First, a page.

How Modern Art Began

When people talk about 'Modern Art', they usually think of a type of art which has completely broken with the traditions of the past and tries to do things no artist would have dreamed of before.
Some like the idea of progress and believe that art, too, must keep in step with the times. Others prefer the slogan of 'the good old days', and think that modern art is all wrong. But we have seen that the situation is really much more complex, and that modern art no less than old art came into existence in response to certain definite problems.
Those who deplore the break in tradition would have to go back beyond the French Revolution of 1789, and few would think this possible. It was then, as we know, that artists had become self-conscious about styles, and had begun to experiment and to launch new movements which usually raised a new 'ism' as a battle-cry. Strangely enough, it was that branch of art which had suffered most from the general confusion of tongues that succeeded best in creating a new and lasting style; modern architecture was slow in coming, but its principles are now so firmly established that few would still want to challenge them seriously.
We remember how the gropings for a new style in building had ended with the architects cutting the Gordian knot, and throwing the whole idea of style overboard. At first it seemed as if the engineers would take over. For, if Morris had been right in thinking that the machine could never successfully emulate the work of human hands, the solution was obviously to find out what the machine could do and to regulate our designs accordingly. The architects of modem 'sky-scrapers' are engineering firms.
To some, this principle seemed to be an outrage against taste and decency. In doing away with all ornaments, the modern architects did, in fact, break with the tradition of many centuries. The whole system of fictitious 'orders', developed since the time of Brunelleschi, was swept aside and all the cobwebs of false mouldings, scrolls and pilasters brushed away.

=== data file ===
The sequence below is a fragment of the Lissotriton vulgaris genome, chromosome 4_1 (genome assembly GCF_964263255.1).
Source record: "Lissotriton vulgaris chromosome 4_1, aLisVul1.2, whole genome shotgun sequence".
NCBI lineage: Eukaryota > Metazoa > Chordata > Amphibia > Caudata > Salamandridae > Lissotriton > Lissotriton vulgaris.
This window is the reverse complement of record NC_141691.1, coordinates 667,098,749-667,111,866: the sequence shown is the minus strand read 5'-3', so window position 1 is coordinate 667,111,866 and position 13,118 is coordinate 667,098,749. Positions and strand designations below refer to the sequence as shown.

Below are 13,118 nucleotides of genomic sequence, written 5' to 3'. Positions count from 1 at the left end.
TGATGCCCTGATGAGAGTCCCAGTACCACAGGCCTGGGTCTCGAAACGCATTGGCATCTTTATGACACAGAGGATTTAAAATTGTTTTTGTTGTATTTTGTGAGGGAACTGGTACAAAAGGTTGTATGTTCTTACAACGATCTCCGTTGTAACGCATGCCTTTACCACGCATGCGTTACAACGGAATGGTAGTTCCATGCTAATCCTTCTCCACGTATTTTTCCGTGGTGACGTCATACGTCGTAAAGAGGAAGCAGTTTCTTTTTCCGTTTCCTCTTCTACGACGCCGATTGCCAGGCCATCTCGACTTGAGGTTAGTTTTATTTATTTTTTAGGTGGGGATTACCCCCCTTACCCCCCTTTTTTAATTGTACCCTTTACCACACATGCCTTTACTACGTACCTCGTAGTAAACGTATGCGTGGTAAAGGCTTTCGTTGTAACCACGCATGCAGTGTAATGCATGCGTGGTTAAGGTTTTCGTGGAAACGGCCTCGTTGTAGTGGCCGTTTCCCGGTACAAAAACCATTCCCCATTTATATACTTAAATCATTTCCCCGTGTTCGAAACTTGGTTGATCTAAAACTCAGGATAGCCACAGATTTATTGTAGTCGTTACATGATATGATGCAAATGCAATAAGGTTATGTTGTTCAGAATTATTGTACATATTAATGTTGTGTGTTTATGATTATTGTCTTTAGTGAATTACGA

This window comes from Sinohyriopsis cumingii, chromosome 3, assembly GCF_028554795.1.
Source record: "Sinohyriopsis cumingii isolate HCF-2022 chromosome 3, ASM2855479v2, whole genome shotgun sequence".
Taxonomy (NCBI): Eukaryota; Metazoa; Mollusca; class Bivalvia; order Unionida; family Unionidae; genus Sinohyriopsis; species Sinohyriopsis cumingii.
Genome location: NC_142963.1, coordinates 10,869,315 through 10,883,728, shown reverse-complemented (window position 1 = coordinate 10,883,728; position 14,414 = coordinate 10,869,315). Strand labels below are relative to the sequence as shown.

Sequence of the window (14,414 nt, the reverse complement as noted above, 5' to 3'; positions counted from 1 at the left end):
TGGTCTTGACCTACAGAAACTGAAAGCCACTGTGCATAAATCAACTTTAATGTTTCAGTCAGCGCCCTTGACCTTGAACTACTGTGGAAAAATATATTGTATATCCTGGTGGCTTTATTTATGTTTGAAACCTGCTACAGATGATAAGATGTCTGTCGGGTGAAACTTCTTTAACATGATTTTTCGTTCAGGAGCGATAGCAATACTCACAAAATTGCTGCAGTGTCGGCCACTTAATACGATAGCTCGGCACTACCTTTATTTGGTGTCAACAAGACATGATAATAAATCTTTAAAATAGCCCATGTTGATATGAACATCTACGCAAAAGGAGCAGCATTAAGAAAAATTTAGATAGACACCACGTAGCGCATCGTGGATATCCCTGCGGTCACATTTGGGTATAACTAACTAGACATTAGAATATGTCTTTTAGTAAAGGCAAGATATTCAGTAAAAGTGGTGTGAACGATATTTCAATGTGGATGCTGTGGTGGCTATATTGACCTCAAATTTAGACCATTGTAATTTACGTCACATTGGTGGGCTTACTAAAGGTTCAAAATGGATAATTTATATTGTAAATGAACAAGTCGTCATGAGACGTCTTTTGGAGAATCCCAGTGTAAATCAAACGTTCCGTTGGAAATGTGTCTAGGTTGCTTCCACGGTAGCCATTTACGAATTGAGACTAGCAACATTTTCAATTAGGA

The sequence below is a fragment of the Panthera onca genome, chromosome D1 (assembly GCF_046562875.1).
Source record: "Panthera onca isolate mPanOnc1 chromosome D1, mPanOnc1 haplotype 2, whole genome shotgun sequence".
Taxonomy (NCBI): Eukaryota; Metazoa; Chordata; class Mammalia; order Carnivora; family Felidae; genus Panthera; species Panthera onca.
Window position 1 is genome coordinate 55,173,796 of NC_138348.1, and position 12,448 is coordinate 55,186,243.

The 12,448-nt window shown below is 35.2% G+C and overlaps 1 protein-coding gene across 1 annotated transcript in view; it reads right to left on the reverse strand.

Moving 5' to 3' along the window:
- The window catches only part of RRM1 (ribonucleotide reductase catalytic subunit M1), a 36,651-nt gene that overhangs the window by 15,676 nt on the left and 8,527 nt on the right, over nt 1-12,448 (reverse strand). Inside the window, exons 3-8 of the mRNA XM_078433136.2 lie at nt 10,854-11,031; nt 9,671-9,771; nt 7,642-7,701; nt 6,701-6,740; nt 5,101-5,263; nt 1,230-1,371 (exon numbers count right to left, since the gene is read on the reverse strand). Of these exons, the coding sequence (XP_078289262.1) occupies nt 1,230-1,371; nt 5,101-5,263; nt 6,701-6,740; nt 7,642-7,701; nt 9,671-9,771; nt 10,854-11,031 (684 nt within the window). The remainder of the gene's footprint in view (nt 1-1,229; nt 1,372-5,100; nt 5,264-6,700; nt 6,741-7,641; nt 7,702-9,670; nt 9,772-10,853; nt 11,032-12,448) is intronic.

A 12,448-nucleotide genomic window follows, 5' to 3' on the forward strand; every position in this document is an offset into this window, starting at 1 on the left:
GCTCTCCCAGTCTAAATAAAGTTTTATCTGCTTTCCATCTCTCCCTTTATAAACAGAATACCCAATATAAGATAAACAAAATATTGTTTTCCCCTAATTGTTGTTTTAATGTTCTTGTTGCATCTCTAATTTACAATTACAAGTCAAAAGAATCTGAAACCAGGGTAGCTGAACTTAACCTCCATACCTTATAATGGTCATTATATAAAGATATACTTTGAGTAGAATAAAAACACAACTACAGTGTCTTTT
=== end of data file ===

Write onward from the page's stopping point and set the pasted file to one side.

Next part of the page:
When people first saw these houses they looked to them intolerably bare and naked. But after only a few years we have all become accustomed to their appearance and have learned to enjoy the clean outlines and simple forms of modem engineering styles. We owe this revolution in taste to a few pioneers whose first experiments in the use of modem building materials were often greeted with ridicule and hostility.
One of the experimental buildings which became a storm-centre of propaganda for and against modem architecture is the Bauhaus in Dessau, a school of architecture founded by the German Walter Gropius (born 1883) which was closed and abolished by the National Socialists. It was built to prove that art and engineering need not remain estranged from each other as they had been in the nineteenth century; that, on the contrary, each could benefit the other. The students at the school took part in the designing of buildings and fittings.
They were encouraged to use their imagination and to experiment boldly yet never to lose sight of the purpose which their design should serve. It was at this school that tubular steel chairs and similar furnishings of our daily use were first invented. The theories for which the Bauhaus stood are sometimes condensed in the slogan of 'functionalism ' - the belief that if something is only designed to fit its purpose we can let beauty look after itself.
There is certainly much truth in this belief. At any rate it has helped us to get rid of much unnecessary and tasteless knick-knackery with which the nineteenth-century ideas of Art had cluttered up our cities and our rooms.
But like all slogans it really rests on an oversimplification. Surely there are things which are functionally correct and yet rather ugly, or at least indifferent. The best works of modern architecture are beautiful not only because they happen to fit the function for which they are built, but because they were designed by men of tact and taste who knew how to make a building fit for its purpose and yet 'right' for the eye.
To discover these secret harmonies a great deal of trial and error is needed. Architects must be free to experiment with different proportions and different materials. Some of these experiments may lead them into a blind alley, but the experience gained need not be in vain for all that. No artist can always 'play safe', and nothing is more important than to recognize the role that even apparently extravagant or eccentric experiments have played in the development of new designs which we have now come to take almost for granted.